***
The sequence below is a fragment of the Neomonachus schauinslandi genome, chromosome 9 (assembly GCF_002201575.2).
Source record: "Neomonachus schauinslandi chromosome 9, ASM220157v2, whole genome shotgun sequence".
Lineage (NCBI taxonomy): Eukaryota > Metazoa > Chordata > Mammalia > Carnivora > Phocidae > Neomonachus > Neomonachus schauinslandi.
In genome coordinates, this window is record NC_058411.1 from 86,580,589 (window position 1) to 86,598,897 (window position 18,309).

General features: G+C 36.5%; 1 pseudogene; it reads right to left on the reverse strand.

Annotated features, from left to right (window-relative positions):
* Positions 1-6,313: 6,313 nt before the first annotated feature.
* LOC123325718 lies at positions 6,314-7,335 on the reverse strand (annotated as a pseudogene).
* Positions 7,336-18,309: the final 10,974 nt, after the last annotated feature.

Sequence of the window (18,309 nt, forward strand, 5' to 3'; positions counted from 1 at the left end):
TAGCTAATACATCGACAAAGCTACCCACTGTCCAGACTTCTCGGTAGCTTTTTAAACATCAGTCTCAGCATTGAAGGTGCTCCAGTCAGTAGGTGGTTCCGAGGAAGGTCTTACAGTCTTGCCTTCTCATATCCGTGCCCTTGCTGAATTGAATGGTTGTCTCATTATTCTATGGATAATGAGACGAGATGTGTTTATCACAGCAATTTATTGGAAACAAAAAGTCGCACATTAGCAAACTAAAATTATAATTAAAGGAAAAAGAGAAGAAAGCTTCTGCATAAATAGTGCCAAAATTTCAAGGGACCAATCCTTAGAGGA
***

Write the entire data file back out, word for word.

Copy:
The sequence below is a fragment of the Neomonachus schauinslandi genome, chromosome 9 (assembly GCF_002201575.2).
Source record: "Neomonachus schauinslandi chromosome 9, ASM220157v2, whole genome shotgun sequence".
Lineage (NCBI taxonomy): Eukaryota > Metazoa > Chordata > Mammalia > Carnivora > Phocidae > Neomonachus > Neomonachus schauinslandi.
In genome coordinates, this window is record NC_058411.1 from 86,580,589 (window position 1) to 86,598,897 (window position 18,309).

General features: G+C 36.5%; 1 pseudogene; it reads right to left on the reverse strand.

Annotated features, from left to right (window-relative positions):
* Positions 1-6,313: 6,313 nt before the first annotated feature.
* LOC123325718 lies at positions 6,314-7,335 on the reverse strand (annotated as a pseudogene).
* Positions 7,336-18,309: the final 10,974 nt, after the last annotated feature.

Sequence of the window (18,309 nt, forward strand, 5' to 3'; positions counted from 1 at the left end):
TAGCTAATACATCGACAAAGCTACCCACTGTCCAGACTTCTCGGTAGCTTTTTAAACATCAGTCTCAGCATTGAAGGTGCTCCAGTCAGTAGGTGGTTCCGAGGAAGGTCTTACAGTCTTGCCTTCTCATATCCGTGCCCTTGCTGAATTGAATGGTTGTCTCATTATTCTATGGATAATGAGACGAGATGTGTTTATCACAGCAATTTATTGGAAACAAAAAGTCGCACATTAGCAAACTAAAATTATAATTAAAGGAAAAAGAGAAGAAAGCTTCTGCATAAATAGTGCCAAAATTTCAAGGGACCAATCCTTAGAGGA